Some movies of my childhood made a lasting impression. I saw The Sunshine Boys (1975) when my age was barely in double digits, and not since, but I remember a scene where George Burns berates Walter Matthau for eating too much sodium. “I’ll spit out the sodium,” Matthau snarls. They’re retired vaudevillians, comedy partners who split on bad terms but now are asked to reunite for a TV show. Matthau was only in his mid-50s when the movie came out, but adept at playing an aging curmudgeon. Burns was in his late-70s, and the hit gave new life to his career.
I thought about this when I read of Joe Biden’s travails involving classified documents. I’d already written about Donald Trump’s possible incarceration, but now I had an idea: “The Supermax Boys.” I texted my brother—a writer with a comedic bent—that this would be “like The Sunshine Boys, but with Biden and Trump in adjacent cells for stealing classified documents. Hilarious dialogue as they scream at each other through toilets.” My brother responded to the text with a like, which meant he didn’t think the concept merited discussion.
Possibly the first movie I ever saw was The Fearless Vampire Killers (1967), which had a screening at The Raleigh, a Catskills resort my family visited. This could’ve been a few years after its initial release, though I was young enough that, as I recall, that same visit I began crying in a daycare program because I thought a plan for the group to swim meant we were going to jump into the pool from a balcony. The Roman Polanski film is regarded as an eccentric mix of comedy and horror, but what I particularly remember is its portrayal of people in Transylvania wearing garlic wreaths around their necks to ward off vampires. One of the stars was Polanski’s soon-to-be wife Sharon Tate, who in 1969 was murdered by the Manson Family.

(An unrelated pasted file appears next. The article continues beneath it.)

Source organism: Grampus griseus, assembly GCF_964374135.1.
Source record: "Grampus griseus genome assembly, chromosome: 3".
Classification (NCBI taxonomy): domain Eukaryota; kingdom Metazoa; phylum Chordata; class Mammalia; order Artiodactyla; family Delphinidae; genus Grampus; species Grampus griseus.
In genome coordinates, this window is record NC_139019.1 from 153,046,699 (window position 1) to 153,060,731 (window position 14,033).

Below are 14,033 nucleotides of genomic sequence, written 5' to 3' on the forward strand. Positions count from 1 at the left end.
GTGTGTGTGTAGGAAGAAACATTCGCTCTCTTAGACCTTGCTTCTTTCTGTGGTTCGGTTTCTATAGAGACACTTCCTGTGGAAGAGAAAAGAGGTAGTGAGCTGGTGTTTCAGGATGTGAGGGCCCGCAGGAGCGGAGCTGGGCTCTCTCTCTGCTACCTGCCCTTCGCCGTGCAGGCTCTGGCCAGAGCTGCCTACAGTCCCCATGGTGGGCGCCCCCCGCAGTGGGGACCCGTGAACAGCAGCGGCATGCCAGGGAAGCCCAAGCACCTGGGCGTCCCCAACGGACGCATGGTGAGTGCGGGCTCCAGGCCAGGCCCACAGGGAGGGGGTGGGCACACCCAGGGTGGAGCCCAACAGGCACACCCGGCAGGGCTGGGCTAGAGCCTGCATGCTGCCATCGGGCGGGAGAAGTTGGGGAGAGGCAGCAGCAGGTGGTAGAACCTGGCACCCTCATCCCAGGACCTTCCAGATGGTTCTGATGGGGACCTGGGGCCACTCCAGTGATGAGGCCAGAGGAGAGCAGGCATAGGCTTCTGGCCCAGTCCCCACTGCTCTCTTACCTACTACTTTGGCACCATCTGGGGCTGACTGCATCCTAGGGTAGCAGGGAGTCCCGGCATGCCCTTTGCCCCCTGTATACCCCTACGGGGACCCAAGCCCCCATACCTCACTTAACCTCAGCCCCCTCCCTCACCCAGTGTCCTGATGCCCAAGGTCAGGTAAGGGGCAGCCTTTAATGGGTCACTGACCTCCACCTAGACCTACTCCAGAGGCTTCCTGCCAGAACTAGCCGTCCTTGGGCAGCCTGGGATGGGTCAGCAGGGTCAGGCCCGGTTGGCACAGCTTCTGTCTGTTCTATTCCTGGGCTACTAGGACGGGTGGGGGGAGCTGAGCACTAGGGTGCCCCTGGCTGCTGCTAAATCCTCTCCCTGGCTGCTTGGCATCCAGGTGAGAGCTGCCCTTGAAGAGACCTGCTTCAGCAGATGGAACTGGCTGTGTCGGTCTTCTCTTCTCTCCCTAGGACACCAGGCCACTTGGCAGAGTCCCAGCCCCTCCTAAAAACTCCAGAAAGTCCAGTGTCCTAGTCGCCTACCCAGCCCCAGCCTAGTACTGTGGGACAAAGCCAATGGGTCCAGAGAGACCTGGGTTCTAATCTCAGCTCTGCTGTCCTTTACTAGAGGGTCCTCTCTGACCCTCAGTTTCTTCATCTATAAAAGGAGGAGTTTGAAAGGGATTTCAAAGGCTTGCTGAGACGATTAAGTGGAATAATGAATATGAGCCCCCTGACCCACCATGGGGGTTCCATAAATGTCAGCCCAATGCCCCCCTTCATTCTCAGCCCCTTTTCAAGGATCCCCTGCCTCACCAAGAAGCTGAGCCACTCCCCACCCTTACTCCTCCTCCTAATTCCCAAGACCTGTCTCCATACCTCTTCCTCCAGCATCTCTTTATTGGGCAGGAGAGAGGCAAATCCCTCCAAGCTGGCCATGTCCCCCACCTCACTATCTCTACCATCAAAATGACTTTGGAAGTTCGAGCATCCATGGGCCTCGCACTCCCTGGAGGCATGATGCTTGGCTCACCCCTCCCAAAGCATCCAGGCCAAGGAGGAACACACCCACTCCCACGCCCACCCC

In the early-1970s, many parents, including mine, were less attentive to the suitability of movie content for their children. I saw The French Connection (1971) and was amused by Popeye Doyle’s talk of busting someone for “picking your feet in Poughkeepsie”; I enjoyed the famous car chase, which looked like it was under elevated tracks in Jackson Heights, Queens, near my home. Remarkably, at around age seven, I was taken to Deliverance (1972). Fortunately I didn’t understand the rape scene, but I recall Burt Reynolds, having killed an assailant, saying he doesn’t want a trial with a jury of the man’s relatives, which made good sense to me.
I’ll never forget the scene in The Godfather (1972) where Sonny is ambushed at a tollbooth. A team of assassins blasts the mafia scion with extended rounds of machine-gun fire from multiple directions, finally leaving his motionless, blood-covered body on the pavement. I watched this in a crowded theater, then broke the subsequent silence with a question: “Is he dead yet?” This generated audience laughter I hadn’t anticipated.
I didn’t see The Exorcist (1973) until many years after its first run, as my parents perhaps took heed of the publicity about its intensity. It’s for the best, as I already had a fear of demons, later exacerbated by The Omen (1976). Curiously, Jaws (1975) didn’t stir similar anxiety about sharks. I enjoyed Star Wars (1977), though prior to its release was wary of claims it would supersede the special effects of 2001: A Space Odyssey (1968), as I felt allegiance to Kubrick’s classic.
Five Fingers of Death (1972; released in the U.S. in 1973) marked the start of my lifelong interest in the martial arts. My mother brought my brother and me to see it at the Elmwood Theater on Queens Blvd. (Later I attended a tae kwon do school on an upper floor.) The movie has a scene where a man’s eyes are plucked out in a fight. I recall the eyes lying on the ground as the combatants continue; my brother says there’s a moment where someone steps on them, though I don’t remember this or the negative reaction he says it evoked from our mother.
On Tubi TV, I recently re-watched Circle of Iron (1978), a movie that fascinated me when I viewed it in my adolescence. It’s a mix of martial arts and fantasy that’s sunk into obscurity except for a cult following. It’s the story of Cord (Jeff Cooper), a fighter who must overcome various trials as he travels through deserts and woods seeking a showdown with Zetan (Christopher Lee), holder of a book of secret knowledge; David Carradine plays various roles. My wife and son walked in as I watched this film, took one look at the screen (then featuring Cord fighting a monkey-man) and decided they wanted nothing to do with it.
—Kenneth Silber is author of In DeWitt’s Footsteps: Seeing History on the Erie Canal and currently posts at Post. News.